Family legacy

Graduating from BGSU, becoming a teacher is a family tradition for Emily Treece

By Bob Cunningham

Emily Treece’s career path may have been predestined. After all, she became a fourth-generation teacher this semester, following a family tradition after graduating from Bowling Green State University in May.

“My great-grandparents, my grandparents, my mom and all of her siblings and me, so her whole side of the family, were all teachers who went to BGSU,” said Treece, who is teaching geometry at Avon High School, west of Cleveland.  

Treece said her great-grandfather taught high school shop at Bowsher in Toledo and her great-grandmother taught elementary education in the Springfield Local School District in Holland, Ohio.  

“Their daughter, my grandma, came to BGSU and met her husband, my grandpa,” Treece said. “My grandpa was a history teacher and then he went back to school to get his administration degree and ended up being an athletic director. He worked all over the Toledo area, including St. John’s (Jesuit High School) and Lake (Local Schools).”

Treece’s grandmother was an early education major and also worked in the Springfield district.  

“Then my mom and her two brothers went here too,” said Treece, who graduated with a Bachelor of Science in  adolescent to young adult education — integrated math. “My mom was elementary ed., but currently she’s at Perrysburg Junior High. Her older brother was a history major and taught history for a long time. Now, he’s the principal at Swanton High School. Her younger brother is a high school English teacher in Seattle.”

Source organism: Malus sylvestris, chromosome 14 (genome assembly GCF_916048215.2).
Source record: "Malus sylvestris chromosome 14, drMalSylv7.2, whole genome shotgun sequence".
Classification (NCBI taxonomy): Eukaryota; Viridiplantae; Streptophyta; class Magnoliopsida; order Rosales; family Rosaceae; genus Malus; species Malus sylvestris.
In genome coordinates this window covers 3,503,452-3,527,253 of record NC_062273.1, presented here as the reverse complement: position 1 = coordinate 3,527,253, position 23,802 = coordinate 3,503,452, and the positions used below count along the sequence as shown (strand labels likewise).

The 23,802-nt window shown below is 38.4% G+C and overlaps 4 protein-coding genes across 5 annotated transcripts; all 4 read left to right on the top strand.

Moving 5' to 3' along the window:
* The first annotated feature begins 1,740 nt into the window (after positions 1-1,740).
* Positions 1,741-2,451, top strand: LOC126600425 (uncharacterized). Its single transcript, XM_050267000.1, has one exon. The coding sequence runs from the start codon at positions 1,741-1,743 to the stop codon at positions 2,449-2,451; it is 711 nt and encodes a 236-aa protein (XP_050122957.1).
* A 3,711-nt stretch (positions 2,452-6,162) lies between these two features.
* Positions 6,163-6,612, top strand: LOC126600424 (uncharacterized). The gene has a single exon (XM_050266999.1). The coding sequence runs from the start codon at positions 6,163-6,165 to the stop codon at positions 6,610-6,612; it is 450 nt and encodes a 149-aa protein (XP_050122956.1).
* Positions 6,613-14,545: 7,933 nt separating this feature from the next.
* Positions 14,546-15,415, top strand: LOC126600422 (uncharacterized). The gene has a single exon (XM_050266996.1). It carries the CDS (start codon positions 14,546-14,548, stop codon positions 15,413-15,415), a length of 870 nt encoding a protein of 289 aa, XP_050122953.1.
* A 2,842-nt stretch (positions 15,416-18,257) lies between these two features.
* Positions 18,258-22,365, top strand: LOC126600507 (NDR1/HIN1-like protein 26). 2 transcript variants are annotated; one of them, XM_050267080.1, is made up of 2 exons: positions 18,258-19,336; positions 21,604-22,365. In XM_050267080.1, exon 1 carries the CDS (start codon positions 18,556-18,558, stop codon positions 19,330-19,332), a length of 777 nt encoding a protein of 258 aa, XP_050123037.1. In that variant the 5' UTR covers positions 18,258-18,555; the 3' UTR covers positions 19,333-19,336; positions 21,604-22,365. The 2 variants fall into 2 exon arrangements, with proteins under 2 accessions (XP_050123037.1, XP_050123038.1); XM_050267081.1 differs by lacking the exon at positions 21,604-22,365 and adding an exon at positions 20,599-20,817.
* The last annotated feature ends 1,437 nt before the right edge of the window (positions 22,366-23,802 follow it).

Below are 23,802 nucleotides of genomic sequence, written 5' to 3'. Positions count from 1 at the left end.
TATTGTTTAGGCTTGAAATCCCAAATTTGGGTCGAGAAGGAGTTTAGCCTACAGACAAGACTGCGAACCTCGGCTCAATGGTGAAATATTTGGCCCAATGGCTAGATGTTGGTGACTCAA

The family teaching streak, however, almost stopped with Treece. When she started at BGSU, she was an art education major. Soon though, her love of math and her family legacy were too strong to resist.  

“My mom’s a teacher, so I used to go in her classroom and help her set up,” said Treece, who did her student teaching in an algebra II classroom at Bowling Green High School. “I used to play ‘school’ as a young child, so I definitely had an idea that that was one of my career options going into college, for sure.

“I didn’t realize how special it was until after I was on campus. Knowing my family’s legacy and knowing they went through the same thing and knowing they could help me if I needed it. And it was nice to be around home and have that knowledge. I’m from Perrysburg, so Bowling Green High School is familiar to me. It was just nice to be in that setting.”

Of course, the reputation of BGSU’s  College of Education and Human Development didn’t hurt either.

“I think BGSU gives you a lot of practical experience, even first and second year they were putting us in the classroom, which isn’t as typical at some other schools,” Treece said. “It gave us a lot of practical experience in the classroom. I think the size of our classrooms, though not too small, enables you to get to know the people in your major really well. You ended up having the same classes with the same people throughout your college experience.”

Having a close-knit group to relate to as future teachers was an invaluable experience for her.

“It just became a support system going into student teaching and a way to bounce ideas off of each other,” Treece said. “I think that kind of community that BGSU fosters is really important going into your first couple years.”